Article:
If indeed the Court dismisses petitioner’s counterclaim solely on the basis of the dismissal of respondent’s Complaint, then what remedy is left for the petitioner? It can be said that he can still file a separate action to recover the damages and attorney’s fees based on the unfounded suit for he cannot be barred from doing so since he did file the compulsory counterclaim in the present action, only that it was dismissed when respondent’s Complaint was dismissed. However, this reasoning is highly flawed and irrational considering that petitioner, already burdened by the damages and attorney’s fees it may have incurred in the present case, must again incur more damages and attorney’s fees in pursuing a separate action, when, in the first place, it should not have been involved in any case at all.

Since petitioner’s counterclaim is compulsory in nature and its cause of action survives that of the dismissal of respondent’s complaint, then it should be resolved based on its own merits and evidentiary support.[39] (Additional emphasis supplied.)

The above ruling was applied in Rizal Commercial Banking Corporation v. Royal Cargo Corporation[40] where we granted petitioner’s prayer for attorney’s fees under its Compulsory Counterclaim notwithstanding the dismissal of the complaint.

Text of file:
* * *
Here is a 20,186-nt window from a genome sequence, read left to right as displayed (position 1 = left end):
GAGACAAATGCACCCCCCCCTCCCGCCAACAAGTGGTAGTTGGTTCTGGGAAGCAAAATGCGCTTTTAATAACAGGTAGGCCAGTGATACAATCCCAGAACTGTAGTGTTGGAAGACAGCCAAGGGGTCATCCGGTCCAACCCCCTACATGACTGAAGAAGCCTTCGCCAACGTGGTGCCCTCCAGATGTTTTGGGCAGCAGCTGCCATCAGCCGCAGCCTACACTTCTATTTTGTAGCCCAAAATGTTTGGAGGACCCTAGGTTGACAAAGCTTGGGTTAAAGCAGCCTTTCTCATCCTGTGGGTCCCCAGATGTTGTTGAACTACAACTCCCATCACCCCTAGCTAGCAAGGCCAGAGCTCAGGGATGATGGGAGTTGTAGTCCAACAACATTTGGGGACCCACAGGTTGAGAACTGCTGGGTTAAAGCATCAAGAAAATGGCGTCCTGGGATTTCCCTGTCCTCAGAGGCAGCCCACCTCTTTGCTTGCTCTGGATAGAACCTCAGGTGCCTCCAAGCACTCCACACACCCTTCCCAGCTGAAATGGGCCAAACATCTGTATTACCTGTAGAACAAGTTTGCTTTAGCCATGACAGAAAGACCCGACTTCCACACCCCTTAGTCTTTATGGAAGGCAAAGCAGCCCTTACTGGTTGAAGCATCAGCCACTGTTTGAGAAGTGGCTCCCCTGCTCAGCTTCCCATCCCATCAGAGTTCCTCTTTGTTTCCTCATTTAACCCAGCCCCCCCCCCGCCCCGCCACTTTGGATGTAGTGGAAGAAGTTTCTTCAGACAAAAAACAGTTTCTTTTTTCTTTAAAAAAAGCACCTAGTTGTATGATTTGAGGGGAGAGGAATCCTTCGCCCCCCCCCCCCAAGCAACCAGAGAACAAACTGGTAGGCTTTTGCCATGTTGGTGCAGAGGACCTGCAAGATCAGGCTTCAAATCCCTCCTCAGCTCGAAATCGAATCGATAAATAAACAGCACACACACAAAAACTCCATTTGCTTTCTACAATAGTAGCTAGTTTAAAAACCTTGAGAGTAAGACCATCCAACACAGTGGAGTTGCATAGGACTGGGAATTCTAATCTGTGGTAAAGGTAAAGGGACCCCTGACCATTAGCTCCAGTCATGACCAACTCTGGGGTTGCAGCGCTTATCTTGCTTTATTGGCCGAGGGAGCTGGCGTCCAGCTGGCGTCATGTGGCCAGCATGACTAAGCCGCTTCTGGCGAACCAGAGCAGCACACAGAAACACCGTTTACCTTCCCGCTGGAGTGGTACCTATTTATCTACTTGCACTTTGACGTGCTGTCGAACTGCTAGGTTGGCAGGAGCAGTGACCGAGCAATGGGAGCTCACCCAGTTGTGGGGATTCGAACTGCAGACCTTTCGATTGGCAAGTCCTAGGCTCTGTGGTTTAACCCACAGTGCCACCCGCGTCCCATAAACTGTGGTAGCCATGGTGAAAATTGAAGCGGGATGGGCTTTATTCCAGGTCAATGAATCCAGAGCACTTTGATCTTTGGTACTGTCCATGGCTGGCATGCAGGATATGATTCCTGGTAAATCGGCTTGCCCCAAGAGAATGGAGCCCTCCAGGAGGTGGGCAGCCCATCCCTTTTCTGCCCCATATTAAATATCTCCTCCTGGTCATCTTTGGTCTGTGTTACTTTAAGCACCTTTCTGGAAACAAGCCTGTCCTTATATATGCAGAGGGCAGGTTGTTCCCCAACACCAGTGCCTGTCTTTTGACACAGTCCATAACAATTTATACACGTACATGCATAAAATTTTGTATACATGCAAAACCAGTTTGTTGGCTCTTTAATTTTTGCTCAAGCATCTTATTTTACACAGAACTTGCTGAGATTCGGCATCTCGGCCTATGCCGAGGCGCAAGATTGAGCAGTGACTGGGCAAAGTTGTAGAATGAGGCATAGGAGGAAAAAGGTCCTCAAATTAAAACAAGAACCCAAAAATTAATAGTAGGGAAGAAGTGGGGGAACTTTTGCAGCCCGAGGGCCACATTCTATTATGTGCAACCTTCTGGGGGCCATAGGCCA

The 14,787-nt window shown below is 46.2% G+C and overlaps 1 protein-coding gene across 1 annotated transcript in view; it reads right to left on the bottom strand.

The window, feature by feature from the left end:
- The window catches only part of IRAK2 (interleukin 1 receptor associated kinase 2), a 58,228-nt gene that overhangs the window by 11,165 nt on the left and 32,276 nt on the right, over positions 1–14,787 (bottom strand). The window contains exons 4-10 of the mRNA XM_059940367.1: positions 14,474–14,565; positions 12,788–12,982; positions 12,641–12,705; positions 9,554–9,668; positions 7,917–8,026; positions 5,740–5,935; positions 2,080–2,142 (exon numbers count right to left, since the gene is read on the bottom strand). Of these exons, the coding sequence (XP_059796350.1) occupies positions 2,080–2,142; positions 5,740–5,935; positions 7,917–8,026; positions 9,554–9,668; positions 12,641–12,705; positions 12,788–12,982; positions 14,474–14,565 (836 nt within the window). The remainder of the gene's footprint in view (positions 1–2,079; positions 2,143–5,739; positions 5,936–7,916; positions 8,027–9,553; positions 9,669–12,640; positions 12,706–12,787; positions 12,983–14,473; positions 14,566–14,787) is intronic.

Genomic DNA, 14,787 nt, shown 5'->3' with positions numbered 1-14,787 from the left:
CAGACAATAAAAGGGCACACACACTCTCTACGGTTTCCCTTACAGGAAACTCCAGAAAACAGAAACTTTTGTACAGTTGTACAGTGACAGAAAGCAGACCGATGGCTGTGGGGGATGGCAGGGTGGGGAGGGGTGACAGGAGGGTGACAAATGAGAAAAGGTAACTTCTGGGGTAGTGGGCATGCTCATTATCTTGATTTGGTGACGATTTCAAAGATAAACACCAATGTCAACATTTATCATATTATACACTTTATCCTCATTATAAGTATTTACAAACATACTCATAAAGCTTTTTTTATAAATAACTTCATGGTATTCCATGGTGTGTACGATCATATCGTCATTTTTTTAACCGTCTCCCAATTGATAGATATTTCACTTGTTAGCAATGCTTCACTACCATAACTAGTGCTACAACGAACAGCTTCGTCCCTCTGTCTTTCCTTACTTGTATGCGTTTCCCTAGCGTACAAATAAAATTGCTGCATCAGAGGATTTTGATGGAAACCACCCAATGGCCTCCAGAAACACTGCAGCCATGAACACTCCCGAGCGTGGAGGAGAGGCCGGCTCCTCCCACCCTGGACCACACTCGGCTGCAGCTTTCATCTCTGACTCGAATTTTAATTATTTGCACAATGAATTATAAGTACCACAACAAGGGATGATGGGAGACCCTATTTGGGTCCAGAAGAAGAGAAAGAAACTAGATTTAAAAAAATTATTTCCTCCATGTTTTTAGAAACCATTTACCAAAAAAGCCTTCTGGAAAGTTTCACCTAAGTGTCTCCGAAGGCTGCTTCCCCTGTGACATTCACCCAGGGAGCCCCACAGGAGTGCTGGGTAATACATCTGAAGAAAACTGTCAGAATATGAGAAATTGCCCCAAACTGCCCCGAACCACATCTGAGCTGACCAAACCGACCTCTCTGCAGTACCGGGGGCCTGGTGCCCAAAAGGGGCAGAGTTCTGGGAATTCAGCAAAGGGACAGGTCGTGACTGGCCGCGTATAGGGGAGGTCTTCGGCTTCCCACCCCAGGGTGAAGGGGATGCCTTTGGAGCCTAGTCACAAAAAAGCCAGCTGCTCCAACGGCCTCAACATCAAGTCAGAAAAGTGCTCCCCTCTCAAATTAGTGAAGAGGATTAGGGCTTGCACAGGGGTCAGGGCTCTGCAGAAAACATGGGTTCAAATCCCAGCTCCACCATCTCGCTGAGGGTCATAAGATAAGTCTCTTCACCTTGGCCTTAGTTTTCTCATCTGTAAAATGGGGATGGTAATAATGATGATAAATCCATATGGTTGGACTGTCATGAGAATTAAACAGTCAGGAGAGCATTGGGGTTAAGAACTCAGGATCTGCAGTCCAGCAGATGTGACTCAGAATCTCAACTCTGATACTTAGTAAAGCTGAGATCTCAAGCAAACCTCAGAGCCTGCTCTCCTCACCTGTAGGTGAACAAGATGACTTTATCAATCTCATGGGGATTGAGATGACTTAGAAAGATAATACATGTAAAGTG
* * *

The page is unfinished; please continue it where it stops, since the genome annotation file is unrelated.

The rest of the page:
In the present case, the RTC of Pasig City should have allowed petitioner’s counterclaim to proceed notwithstanding the dismissal of respondents’ complaint, the same being compulsory in nature and with its cause not eliminated by such dismissal. It bears stressing that petitioner was hailed to a separate court (Pasig City RTC) even while the dispute between PNB and respondents was still being litigated, and she already incurred expenses defending herself, having been sued by respondents in her personal capacity. The accusations hurled against her were serious (perjury and misrepresentation in executing the affidavit in support of the application for writ of attachment before the Pasay City RTC) – with hints at possible criminal prosecution apart from that criminal complaint already lodged in the Pasig City Prosecutor’s Office. The Pasig City RTC clearly erred in refusing to hear the counterclaims upon the same ground for dismissal of the complaint, i.e., lack of jurisdiction in strict observance of the policy against interference with the proceedings of a co-equal court.

Respondents contend that if petitioner is allowed to prove her counterclaims before the Pasay City RTC, they have no choice but to justify their action in filing their case before the Pasig City RTC by going back to the allegations in their complaint that they are merely vindicating themselves against the perjured affidavit executed by petitioner which led to the issuance of the illegal orders of the Pasay City RTC that resulted to the damage and injury sustained by respondents. Obviously, respondents are invoking the same principle of judicial stability which we find inapplicable insofar as petitioner’s counterclaim arising from respondents’ unfounded suit.